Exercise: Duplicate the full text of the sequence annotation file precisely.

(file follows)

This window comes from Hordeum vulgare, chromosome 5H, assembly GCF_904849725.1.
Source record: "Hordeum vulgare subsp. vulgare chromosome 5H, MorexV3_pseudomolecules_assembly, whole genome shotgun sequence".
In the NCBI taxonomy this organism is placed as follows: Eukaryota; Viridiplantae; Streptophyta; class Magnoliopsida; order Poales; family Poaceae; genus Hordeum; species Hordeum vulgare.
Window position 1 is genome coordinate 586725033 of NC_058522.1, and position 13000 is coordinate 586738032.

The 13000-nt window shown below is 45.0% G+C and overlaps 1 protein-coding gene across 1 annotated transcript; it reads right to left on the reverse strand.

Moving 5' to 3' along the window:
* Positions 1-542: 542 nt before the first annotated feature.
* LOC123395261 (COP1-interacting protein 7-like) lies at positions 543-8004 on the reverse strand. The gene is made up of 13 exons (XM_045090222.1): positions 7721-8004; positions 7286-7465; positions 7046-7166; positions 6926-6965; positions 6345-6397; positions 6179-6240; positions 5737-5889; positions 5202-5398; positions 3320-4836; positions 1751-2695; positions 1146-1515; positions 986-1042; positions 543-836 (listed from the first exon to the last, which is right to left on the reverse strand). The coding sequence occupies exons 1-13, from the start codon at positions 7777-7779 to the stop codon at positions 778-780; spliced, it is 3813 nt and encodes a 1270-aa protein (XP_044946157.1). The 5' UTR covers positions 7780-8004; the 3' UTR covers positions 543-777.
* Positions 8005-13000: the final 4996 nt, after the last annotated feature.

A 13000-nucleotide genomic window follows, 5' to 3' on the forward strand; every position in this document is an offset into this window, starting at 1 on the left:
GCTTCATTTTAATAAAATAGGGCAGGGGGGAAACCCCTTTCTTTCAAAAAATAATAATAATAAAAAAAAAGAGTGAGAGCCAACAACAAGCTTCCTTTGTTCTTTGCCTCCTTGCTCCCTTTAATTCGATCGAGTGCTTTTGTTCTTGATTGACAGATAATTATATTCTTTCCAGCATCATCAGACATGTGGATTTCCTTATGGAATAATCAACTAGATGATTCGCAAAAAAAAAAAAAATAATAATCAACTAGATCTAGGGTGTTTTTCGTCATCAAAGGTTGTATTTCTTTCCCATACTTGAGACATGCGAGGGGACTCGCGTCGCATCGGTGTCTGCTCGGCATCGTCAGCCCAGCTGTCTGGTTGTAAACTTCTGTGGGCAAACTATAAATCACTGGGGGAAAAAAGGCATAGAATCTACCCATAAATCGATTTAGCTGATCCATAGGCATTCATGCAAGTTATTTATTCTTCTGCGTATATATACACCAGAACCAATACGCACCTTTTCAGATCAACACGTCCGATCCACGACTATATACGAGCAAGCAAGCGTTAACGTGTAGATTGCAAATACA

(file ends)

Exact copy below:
This window comes from Hordeum vulgare, chromosome 5H, assembly GCF_904849725.1.
Source record: "Hordeum vulgare subsp. vulgare chromosome 5H, MorexV3_pseudomolecules_assembly, whole genome shotgun sequence".
In the NCBI taxonomy this organism is placed as follows: Eukaryota; Viridiplantae; Streptophyta; class Magnoliopsida; order Poales; family Poaceae; genus Hordeum; species Hordeum vulgare.
Window position 1 is genome coordinate 586725033 of NC_058522.1, and position 13000 is coordinate 586738032.

The 13000-nt window shown below is 45.0% G+C and overlaps 1 protein-coding gene across 1 annotated transcript; it reads right to left on the reverse strand.

Moving 5' to 3' along the window:
* Positions 1-542: 542 nt before the first annotated feature.
* LOC123395261 (COP1-interacting protein 7-like) lies at positions 543-8004 on the reverse strand. The gene is made up of 13 exons (XM_045090222.1): positions 7721-8004; positions 7286-7465; positions 7046-7166; positions 6926-6965; positions 6345-6397; positions 6179-6240; positions 5737-5889; positions 5202-5398; positions 3320-4836; positions 1751-2695; positions 1146-1515; positions 986-1042; positions 543-836 (listed from the first exon to the last, which is right to left on the reverse strand). The coding sequence occupies exons 1-13, from the start codon at positions 7777-7779 to the stop codon at positions 778-780; spliced, it is 3813 nt and encodes a 1270-aa protein (XP_044946157.1). The 5' UTR covers positions 7780-8004; the 3' UTR covers positions 543-777.
* Positions 8005-13000: the final 4996 nt, after the last annotated feature.

A 13000-nucleotide genomic window follows, 5' to 3' on the forward strand; every position in this document is an offset into this window, starting at 1 on the left:
GCTTCATTTTAATAAAATAGGGCAGGGGGGAAACCCCTTTCTTTCAAAAAATAATAATAATAAAAAAAAAGAGTGAGAGCCAACAACAAGCTTCCTTTGTTCTTTGCCTCCTTGCTCCCTTTAATTCGATCGAGTGCTTTTGTTCTTGATTGACAGATAATTATATTCTTTCCAGCATCATCAGACATGTGGATTTCCTTATGGAATAATCAACTAGATGATTCGCAAAAAAAAAAAAAATAATAATCAACTAGATCTAGGGTGTTTTTCGTCATCAAAGGTTGTATTTCTTTCCCATACTTGAGACATGCGAGGGGACTCGCGTCGCATCGGTGTCTGCTCGGCATCGTCAGCCCAGCTGTCTGGTTGTAAACTTCTGTGGGCAAACTATAAATCACTGGGGGAAAAAAGGCATAGAATCTACCCATAAATCGATTTAGCTGATCCATAGGCATTCATGCAAGTTATTTATTCTTCTGCGTATATATACACCAGAACCAATACGCACCTTTTCAGATCAACACGTCCGATCCACGACTATATACGAGCAAGCAAGCGTTAACGTGTAGATTGCAAATACA